Clippers guard Eric Bledsoe has gone from dud to stud, according to a story in The New York Times on the NBA’s most-improved players so far in 2012-13. Bledsoe joined fellow point guard Jrue Holiday of the Philadelphia 76ers, a former UCLA standout, and Larry Sanders of the Milwaukee Bucks on the Times’ list.
Of the hyper-kenetic Bledsoe, the Times wrote:
“In his first two seasons in the NBA, Eric Bledsoe was largely an unproductive bench player for the Los Angeles Clippers. Entering this season, his true shooting percentage — a measure of scoring efficiency that takes into account 2-point field goals, 3-pointers and free throws — was .489 for his career.
“To make matters worse, he was turning the ball over on about 26 percent of his plays (a play is defined as an offensive sequence that results in a shot from the floor, three throws or a turnover), one of the worst rates in the league over that time.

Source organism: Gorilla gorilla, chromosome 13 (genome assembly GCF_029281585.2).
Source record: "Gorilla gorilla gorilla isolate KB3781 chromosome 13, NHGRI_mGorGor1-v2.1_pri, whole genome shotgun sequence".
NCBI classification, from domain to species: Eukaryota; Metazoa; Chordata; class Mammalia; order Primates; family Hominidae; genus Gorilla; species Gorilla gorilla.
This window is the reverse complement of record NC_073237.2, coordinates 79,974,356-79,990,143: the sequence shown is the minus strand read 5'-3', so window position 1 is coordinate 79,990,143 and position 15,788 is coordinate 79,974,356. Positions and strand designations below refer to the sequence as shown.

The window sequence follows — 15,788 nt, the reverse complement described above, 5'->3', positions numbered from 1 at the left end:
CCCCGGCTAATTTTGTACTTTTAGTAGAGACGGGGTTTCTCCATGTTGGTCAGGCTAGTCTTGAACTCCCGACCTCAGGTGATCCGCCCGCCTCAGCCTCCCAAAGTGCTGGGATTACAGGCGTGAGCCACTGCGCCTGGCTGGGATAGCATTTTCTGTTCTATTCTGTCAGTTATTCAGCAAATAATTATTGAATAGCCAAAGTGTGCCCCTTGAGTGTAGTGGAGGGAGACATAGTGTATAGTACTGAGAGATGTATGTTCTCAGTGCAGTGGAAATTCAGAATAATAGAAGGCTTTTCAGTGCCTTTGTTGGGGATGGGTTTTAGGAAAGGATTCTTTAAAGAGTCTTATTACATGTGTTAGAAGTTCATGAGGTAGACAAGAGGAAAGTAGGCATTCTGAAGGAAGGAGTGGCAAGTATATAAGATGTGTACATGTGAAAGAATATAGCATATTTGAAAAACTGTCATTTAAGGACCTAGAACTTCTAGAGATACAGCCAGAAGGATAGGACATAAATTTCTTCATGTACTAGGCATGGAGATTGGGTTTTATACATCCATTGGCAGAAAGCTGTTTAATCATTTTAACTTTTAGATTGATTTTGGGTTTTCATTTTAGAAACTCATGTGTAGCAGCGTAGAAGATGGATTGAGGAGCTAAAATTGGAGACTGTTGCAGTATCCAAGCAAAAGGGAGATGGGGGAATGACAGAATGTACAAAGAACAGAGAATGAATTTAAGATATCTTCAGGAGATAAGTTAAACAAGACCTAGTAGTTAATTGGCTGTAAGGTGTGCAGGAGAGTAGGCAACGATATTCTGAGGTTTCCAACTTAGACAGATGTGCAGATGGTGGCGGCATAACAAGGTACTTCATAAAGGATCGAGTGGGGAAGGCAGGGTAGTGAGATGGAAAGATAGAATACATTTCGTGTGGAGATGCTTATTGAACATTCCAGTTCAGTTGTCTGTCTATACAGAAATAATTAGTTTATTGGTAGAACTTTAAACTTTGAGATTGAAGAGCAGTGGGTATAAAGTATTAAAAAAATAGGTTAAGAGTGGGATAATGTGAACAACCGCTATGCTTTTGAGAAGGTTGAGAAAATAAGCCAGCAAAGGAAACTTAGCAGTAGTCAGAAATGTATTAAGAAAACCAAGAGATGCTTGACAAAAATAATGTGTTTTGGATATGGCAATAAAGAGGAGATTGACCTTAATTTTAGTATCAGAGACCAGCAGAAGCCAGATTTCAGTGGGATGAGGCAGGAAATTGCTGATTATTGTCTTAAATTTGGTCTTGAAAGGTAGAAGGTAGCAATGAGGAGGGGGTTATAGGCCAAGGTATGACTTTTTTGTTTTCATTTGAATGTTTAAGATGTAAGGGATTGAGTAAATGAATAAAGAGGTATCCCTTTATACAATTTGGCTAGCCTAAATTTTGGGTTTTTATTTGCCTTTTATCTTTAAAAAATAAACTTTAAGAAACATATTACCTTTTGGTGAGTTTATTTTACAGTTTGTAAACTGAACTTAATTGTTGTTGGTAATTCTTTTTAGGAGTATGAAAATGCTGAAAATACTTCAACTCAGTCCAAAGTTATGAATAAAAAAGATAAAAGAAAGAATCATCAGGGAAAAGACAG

“The Clippers were not ready to write off the 22-year-old Bledsoe, and he has rewarded them for their patience: his true shooting percentage this season has improved to .563, and he has reduced his turnover rate to 16.7 percent.
“Bledsoe has managed to become a much more efficent player despite taking on a larger role in the offense, as his usage percentage — the percentage of team plays a player uses while he is on the floor — has improved from a career average of 18.1 percent entering the season to 26.3 percent this season.”
Or as we used to say in my neighborhood, “Dude can play.”